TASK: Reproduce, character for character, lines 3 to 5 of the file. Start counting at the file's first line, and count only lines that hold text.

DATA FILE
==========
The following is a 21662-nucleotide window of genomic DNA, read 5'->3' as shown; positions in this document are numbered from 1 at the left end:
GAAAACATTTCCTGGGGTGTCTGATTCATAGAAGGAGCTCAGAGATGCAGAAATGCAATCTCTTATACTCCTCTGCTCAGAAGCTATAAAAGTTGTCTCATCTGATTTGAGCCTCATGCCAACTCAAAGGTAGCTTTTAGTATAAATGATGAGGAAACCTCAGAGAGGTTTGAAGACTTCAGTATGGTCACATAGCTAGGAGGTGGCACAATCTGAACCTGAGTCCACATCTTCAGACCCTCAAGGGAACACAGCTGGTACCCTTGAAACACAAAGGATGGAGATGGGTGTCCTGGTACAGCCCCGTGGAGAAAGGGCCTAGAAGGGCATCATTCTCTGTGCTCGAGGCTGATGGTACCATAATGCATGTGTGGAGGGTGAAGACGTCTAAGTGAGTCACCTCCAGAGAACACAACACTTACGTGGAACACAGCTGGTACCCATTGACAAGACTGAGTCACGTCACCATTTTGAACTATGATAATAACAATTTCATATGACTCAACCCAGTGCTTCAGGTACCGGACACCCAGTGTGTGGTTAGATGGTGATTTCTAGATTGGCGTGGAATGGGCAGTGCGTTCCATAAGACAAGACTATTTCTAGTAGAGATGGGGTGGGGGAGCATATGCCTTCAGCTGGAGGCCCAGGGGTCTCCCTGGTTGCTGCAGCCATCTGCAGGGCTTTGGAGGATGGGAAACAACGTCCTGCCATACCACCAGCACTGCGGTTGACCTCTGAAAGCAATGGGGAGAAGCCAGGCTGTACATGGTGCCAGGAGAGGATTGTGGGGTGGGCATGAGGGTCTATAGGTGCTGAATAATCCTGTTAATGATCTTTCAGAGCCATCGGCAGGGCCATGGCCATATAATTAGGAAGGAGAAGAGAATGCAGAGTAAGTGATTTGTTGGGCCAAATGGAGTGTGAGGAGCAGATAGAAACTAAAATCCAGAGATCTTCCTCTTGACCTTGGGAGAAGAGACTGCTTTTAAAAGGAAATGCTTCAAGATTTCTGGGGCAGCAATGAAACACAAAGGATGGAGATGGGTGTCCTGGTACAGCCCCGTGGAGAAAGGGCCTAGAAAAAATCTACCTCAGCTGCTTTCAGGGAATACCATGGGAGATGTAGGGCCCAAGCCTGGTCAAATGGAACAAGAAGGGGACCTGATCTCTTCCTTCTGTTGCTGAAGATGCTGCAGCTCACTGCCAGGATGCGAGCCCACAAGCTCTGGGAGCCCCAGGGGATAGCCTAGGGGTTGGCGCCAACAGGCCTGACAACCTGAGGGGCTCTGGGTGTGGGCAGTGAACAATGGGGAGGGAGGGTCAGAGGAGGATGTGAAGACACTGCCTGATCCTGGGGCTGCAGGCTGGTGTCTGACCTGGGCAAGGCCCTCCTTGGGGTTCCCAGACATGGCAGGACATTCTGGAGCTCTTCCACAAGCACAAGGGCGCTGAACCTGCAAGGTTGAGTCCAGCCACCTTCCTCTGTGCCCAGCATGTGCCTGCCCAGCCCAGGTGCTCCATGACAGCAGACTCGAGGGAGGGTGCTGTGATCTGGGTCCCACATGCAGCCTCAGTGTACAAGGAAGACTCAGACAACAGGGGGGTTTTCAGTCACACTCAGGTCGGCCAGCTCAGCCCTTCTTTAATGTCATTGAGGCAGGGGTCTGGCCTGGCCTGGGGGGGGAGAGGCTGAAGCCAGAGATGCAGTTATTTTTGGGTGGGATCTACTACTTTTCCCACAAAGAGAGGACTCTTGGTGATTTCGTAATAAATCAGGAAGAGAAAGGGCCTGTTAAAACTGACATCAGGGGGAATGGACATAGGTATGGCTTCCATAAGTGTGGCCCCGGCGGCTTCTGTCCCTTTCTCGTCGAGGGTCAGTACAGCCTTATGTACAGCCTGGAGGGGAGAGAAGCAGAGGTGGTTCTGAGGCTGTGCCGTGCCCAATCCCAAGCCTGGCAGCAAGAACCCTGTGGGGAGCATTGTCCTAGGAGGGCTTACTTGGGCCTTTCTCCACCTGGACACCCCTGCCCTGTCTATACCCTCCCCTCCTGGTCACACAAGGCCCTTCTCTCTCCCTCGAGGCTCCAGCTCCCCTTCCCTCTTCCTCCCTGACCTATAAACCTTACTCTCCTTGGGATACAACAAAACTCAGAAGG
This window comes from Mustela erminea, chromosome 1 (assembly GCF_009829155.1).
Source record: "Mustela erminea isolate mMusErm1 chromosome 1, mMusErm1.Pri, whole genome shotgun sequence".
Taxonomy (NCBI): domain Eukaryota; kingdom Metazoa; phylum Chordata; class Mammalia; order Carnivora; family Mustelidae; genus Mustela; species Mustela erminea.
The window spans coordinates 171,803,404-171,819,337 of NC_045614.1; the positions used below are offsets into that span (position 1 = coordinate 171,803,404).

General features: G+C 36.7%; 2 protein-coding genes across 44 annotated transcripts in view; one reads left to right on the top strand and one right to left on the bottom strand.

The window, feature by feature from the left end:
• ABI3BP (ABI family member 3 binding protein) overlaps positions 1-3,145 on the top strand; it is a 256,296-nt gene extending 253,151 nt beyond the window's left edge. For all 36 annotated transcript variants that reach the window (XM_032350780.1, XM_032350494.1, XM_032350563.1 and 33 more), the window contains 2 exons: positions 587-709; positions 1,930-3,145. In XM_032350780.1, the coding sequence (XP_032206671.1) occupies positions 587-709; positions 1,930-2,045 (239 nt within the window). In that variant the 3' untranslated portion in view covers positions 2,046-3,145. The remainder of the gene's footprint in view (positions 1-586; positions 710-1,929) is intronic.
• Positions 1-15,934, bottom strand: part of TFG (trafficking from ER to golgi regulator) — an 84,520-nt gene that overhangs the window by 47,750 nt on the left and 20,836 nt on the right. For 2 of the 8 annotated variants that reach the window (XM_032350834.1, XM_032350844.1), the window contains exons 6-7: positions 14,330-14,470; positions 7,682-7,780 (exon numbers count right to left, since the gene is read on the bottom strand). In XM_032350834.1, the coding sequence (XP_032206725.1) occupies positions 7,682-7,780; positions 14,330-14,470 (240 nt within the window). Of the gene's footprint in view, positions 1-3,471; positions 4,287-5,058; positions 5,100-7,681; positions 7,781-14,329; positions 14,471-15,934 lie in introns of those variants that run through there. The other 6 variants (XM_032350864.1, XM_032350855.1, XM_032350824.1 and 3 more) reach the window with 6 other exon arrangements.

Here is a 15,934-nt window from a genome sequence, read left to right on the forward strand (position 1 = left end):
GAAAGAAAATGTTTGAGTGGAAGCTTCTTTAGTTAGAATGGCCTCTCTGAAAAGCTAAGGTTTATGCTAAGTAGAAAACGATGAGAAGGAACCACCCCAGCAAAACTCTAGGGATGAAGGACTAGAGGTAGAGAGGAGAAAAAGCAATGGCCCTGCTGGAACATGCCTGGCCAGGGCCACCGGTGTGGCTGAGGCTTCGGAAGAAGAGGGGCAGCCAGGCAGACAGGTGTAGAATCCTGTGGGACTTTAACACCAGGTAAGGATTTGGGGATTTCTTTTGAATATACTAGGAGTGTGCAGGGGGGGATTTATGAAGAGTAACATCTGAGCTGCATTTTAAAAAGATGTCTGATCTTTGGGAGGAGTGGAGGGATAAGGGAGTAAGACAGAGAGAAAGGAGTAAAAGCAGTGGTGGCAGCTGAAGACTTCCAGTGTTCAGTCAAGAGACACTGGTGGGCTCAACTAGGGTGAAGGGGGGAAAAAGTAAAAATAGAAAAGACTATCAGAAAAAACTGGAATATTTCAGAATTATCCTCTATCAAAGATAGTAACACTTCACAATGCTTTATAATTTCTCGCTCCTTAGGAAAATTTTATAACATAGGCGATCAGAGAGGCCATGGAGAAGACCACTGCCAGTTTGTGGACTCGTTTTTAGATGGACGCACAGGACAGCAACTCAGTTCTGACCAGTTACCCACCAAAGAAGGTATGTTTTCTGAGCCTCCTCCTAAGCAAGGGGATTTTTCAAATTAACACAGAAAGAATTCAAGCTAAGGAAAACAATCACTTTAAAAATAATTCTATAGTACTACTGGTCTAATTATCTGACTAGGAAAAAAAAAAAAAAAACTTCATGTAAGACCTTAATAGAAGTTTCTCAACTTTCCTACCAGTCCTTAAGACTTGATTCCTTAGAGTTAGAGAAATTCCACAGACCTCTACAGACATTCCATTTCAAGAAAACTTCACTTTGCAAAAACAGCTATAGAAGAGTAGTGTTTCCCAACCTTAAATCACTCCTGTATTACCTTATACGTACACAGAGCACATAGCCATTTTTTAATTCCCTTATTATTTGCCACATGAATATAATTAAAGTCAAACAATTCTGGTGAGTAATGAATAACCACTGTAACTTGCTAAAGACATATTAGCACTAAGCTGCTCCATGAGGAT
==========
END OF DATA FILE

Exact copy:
This window comes from Mustela erminea, chromosome 1 (assembly GCF_009829155.1).
Source record: "Mustela erminea isolate mMusErm1 chromosome 1, mMusErm1.Pri, whole genome shotgun sequence".
Taxonomy (NCBI): domain Eukaryota; kingdom Metazoa; phylum Chordata; class Mammalia; order Carnivora; family Mustelidae; genus Mustela; species Mustela erminea.